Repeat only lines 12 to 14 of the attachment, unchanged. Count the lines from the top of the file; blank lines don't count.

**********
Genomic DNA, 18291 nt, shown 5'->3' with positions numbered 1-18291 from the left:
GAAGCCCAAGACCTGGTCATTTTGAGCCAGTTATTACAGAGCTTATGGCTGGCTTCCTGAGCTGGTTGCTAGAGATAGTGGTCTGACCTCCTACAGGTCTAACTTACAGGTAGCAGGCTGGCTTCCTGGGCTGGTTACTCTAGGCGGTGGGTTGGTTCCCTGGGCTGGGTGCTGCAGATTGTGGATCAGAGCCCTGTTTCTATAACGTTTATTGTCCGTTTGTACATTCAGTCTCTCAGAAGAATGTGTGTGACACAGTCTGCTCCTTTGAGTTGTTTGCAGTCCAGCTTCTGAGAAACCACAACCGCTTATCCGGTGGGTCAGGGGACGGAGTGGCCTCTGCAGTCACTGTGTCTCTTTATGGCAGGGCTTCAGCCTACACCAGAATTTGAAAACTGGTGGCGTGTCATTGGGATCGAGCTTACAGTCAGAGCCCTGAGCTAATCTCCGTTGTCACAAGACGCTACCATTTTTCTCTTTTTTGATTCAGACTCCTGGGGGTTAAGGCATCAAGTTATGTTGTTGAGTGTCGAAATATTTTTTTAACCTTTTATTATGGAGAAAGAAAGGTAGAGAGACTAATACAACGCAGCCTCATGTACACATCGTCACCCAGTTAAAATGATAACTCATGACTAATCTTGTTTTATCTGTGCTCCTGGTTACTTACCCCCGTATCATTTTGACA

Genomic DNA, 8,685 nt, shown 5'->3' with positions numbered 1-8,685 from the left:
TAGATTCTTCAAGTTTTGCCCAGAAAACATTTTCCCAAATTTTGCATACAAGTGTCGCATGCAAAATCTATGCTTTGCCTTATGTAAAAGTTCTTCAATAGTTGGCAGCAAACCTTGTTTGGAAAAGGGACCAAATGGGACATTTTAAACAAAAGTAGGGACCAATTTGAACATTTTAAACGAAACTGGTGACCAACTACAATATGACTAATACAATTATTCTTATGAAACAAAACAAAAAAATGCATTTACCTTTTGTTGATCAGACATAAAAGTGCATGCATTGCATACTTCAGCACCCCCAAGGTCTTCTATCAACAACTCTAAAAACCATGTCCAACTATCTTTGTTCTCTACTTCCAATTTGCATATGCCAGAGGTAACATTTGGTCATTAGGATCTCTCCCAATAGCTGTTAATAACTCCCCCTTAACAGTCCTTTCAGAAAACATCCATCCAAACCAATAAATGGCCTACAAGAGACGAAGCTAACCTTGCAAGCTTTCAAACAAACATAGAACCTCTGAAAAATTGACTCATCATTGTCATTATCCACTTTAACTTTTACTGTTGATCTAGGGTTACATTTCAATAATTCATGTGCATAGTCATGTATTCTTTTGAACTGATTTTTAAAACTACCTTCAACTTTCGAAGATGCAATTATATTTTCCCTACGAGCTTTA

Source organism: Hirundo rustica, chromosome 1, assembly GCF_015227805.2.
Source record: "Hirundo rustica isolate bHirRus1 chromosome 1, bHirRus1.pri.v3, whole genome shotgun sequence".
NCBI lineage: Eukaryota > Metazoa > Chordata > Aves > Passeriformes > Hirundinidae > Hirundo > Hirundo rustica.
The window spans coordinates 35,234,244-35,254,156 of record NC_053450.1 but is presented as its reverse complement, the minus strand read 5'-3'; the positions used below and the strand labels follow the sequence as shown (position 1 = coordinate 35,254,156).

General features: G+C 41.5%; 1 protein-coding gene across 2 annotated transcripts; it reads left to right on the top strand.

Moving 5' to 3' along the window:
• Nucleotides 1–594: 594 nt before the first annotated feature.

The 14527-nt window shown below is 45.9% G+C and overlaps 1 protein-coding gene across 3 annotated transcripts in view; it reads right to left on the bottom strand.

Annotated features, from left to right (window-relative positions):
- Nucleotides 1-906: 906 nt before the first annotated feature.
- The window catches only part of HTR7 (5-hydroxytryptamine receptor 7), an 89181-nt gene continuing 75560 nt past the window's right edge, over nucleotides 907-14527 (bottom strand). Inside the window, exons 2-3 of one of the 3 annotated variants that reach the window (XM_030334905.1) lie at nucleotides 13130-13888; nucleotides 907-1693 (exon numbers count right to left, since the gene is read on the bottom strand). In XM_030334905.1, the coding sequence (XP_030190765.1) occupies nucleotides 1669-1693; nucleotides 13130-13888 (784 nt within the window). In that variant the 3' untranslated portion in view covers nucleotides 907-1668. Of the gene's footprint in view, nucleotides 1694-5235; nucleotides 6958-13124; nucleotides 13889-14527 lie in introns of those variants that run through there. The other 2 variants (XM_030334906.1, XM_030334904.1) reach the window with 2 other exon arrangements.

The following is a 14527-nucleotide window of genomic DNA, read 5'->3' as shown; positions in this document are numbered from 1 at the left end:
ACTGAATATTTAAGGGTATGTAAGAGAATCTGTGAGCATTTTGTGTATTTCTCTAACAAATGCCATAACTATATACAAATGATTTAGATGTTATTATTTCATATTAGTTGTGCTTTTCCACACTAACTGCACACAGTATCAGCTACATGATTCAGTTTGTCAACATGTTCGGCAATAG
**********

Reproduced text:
The 14527-nt window shown below is 45.9% G+C and overlaps 1 protein-coding gene across 3 annotated transcripts in view; it reads right to left on the bottom strand.

Annotated features, from left to right (window-relative positions):
- Nucleotides 1-906: 906 nt before the first annotated feature.